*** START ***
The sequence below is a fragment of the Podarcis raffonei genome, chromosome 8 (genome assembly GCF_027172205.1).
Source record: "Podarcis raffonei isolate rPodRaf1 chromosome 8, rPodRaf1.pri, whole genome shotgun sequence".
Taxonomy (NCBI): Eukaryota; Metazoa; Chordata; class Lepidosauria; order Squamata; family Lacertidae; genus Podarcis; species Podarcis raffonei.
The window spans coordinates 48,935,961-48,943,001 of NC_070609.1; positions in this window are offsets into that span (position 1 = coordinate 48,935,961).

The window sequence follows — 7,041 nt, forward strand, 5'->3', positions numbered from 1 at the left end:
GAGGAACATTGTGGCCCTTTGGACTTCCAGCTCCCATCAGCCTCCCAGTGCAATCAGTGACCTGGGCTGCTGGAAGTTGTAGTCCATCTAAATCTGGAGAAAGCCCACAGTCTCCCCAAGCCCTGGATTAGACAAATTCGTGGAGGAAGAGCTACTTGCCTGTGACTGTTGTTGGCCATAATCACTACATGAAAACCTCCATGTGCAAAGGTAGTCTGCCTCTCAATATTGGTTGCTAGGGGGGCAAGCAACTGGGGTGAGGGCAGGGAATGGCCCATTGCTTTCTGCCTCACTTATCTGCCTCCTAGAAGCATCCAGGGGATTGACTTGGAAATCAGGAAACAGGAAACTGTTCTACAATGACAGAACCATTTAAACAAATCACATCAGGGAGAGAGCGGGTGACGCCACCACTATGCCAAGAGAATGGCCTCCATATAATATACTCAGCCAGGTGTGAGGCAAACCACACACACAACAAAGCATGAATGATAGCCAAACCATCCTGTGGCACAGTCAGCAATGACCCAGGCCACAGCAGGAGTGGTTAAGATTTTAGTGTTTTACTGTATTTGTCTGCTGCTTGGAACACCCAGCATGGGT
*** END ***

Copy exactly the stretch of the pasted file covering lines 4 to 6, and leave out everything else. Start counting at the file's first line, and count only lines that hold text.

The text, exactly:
The window spans coordinates 48,935,961-48,943,001 of NC_070609.1; positions in this window are offsets into that span (position 1 = coordinate 48,935,961).

The window sequence follows — 7,041 nt, forward strand, 5'->3', positions numbered from 1 at the left end:
GAGGAACATTGTGGCCCTTTGGACTTCCAGCTCCCATCAGCCTCCCAGTGCAATCAGTGACCTGGGCTGCTGGAAGTTGTAGTCCATCTAAATCTGGAGAAAGCCCACAGTCTCCCCAAGCCCTGGATTAGACAAATTCGTGGAGGAAGAGCTACTTGCCTGTGACTGTTGTTGGCCATAATCACTACATGAAAACCTCCATGTGCAAAGGTAGTCTGCCTCTCAATATTGGTTGCTAGGGGGGCAAGCAACTGGGGTGAGGGCAGGGAATGGCCCATTGCTTTCTGCCTCACTTATCTGCCTCCTAGAAGCATCCAGGGGATTGACTTGGAAATCAGGAAACAGGAAACTGTTCTACAATGACAGAACCATTTAAACAAATCACATCAGGGAGAGAGCGGGTGACGCCACCACTATGCCAAGAGAATGGCCTCCATATAATATACTCAGCCAGGTGTGAGGCAAACCACACACACAACAAAGCATGAATGATAGCCAAACCATCCTGTGGCACAGTCAGCAATGACCCAGGCCACAGCAGGAGTGGTTAAGATTTTAGTGTTTTACTGTATTTGTCTGCTGCTTGGAACACCCAGCATGGGT